Alma uses the verb "spring" in an interesting way in his sermon to the Zoramites in Alma 32 and 33:

But if ye will nourish the word, yea, nourish the tree as it beginneth to grow, by your faith with great diligence, and with patience, looking forward to the fruit thereof, it shall take root; and behold it shall be a tree springing up unto everlasting life. (Alma 32:41)

And now, my brethren, I desire that ye shall plant this word in your hearts, and as it beginneth to swell even so nourish it by your faith. And behold, it will become a tree, springing up in you unto everlasting life. And then may God grant unto you that your burdens may be light, through the joy of his Son. And even all this can ye do if ye will. Amen.(Alma 33:23)

Others have noted the intriguing reference to tree of life symbolism here, drawing upon themes in the ancient Near East, not to mention related themes in Mesoamerica. But here I wish to consider the possibility of a potential word play or poetical device in the form of a Janus parallelism.

Janus parallelism refers to the two-headed Roman god, Janus, who could look forward as well as backward. In Janus parallelism, one word or phrase serves in two parallel structures by also looking both forward and backward, relying on a double meaning to connect in both directions to nearby words or phrases. Over at Interpreter: A Journal of Latter-day Saint Faith and Scholarship, I once reviewed Scott Noegel's excellent book on the abundant use of Janus parallelism in Job and also tentatively proposed several possible examples of Janus parallelism in the Book of Mormon based on the presumed Hebrew words behind the English translation. More recently Paul Hoskisson has proposed a possible example of Janus parallelism in 1 Nephi 18:16. By the way, I find it interesting that most of the examples with potential Janus parallelism come from Nephi, the man closest to the deep details of Hebrew poetry. In fact, chiasmic structures and parallelism in general is not distributed uniformly or randomly in the Book of Mormon, but has a distribution that is consistent with the details of the book's claimed ancient origins as opposed to being the fruit of Joseph Smith's mind. On the fascinating distribution of parallelism among Book of Mormon texts, see Carl J. Cranney's analysis in "The Deliberate Use of Hebrew Parallelisms in the Book of Mormon," Journal of Book of Mormon Studies 23 (2014):140–65.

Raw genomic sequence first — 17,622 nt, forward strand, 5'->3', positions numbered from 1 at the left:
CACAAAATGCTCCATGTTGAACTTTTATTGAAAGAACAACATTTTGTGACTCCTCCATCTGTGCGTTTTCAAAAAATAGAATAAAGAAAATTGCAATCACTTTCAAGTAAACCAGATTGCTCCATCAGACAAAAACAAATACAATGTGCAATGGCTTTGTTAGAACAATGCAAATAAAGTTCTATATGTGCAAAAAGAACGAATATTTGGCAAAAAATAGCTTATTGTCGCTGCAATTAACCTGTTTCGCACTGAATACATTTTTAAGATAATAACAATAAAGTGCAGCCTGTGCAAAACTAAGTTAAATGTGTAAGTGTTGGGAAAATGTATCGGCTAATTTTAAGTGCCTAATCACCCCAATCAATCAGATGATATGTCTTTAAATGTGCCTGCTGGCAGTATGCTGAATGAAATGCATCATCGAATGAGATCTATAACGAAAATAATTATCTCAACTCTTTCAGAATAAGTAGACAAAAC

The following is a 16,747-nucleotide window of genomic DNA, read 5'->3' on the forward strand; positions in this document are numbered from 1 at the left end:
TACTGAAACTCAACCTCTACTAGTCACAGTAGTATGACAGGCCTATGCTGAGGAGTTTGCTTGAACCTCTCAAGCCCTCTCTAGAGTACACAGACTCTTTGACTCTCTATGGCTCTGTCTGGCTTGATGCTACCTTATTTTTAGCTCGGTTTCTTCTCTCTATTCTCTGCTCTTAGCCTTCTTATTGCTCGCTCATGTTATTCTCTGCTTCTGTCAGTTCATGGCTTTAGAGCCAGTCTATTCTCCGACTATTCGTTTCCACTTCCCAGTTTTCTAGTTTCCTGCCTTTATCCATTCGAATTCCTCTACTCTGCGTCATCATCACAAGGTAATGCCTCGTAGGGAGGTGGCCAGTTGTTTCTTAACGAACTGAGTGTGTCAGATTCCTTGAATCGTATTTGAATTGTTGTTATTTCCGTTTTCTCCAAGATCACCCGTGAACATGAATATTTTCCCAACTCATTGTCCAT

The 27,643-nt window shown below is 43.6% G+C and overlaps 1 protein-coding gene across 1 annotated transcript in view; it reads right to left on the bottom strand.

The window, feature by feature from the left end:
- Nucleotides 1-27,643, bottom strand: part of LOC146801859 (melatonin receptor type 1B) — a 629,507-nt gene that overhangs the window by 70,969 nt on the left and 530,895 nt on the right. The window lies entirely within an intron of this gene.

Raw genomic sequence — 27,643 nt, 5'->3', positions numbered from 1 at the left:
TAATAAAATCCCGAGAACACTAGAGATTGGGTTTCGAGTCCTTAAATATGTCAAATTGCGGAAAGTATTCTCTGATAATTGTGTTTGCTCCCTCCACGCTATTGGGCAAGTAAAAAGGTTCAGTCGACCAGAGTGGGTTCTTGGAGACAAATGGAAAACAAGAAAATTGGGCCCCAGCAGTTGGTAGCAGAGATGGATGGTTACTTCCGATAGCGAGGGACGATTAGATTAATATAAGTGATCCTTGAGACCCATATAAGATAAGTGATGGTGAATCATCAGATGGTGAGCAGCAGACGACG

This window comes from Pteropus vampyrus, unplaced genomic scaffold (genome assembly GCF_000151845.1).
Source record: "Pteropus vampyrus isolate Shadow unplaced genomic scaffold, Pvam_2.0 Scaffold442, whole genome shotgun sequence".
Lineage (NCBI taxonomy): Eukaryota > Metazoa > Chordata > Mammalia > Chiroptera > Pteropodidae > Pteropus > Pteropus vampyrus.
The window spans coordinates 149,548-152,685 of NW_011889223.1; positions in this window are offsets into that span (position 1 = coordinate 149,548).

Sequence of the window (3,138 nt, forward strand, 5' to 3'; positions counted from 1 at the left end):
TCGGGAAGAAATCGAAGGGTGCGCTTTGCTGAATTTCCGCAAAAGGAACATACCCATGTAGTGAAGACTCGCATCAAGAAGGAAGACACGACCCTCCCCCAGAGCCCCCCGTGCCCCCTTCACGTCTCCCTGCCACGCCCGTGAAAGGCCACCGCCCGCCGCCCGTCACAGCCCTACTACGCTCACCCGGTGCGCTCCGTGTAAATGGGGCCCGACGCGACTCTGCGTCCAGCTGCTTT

Getting back to the verses from Alma, in English, readers may note that "spring up" naturally relates to the sprouting, growth, and flourishing of the tree that is nourished in the first portion of both verses. But "springing" and "everlasting life" seem less related. I have previously felt it was a somewhat odd word choice for discussing entry into eternal life, though it does convey a dynamic, vibrant sense that relates well to the tree. Recently I wondered if considering possible Hebrew roots behind this word might be useful.

The Hebrew word for "spring" can be Strong's H6779, tsamach, to sprout or spring up. This can refer to plants, hair, and figuratively to speech, and can also mean to grow abundantly or thickly, or to cause to grow.  This is translated 13 times as "grow" in the Old Testament, "spring forth" six times, "spring up" four times, and twice each for "grow up," "bring forth," "bud," and "spring out."

Strong's H6523, parach, can mean to bud, to sprout, to bloom, to blossom or send out shoots, as well as to break out (for leprosy) and to fly. It is most commonly translated as "flourish" (10 times), followed by "bud" (5 times), "blossom" (4 times), etc., with "spring" occurring twice and "spring up" occurring just once.

More interesting might be Strong's H5927, 'alah, which can mean to ascend or climb, as in to spring up or grow for vegetation, or to come up (before God), to go up, to excel, to be superior, and even to be exalted. This combination of meanings, the vegetative springing up of a plant but also the rising up to exaltation or coming up before God could make this an ideal word to use in Alma 32.  

By using 'alah or a related word that can both reflect the climbing or growing of a tree as well as being exalted or coming up into the presence of God, then both Alma 32:41 and Alma 33:23 could function as a Janus parallelism in which that word does double duty, creating a parallel with the preceding portion of the verse related to the growth of a tree  while also creating a parallel related to entering into eternal life in the final portion of the verse based on an additional meaning related to exaltation or coming up before God.

This is a tentative proposal that has not been subject to peer review. As always, I may be completely wrong and, as always, I welcome your relatively civil feedback on this topic.

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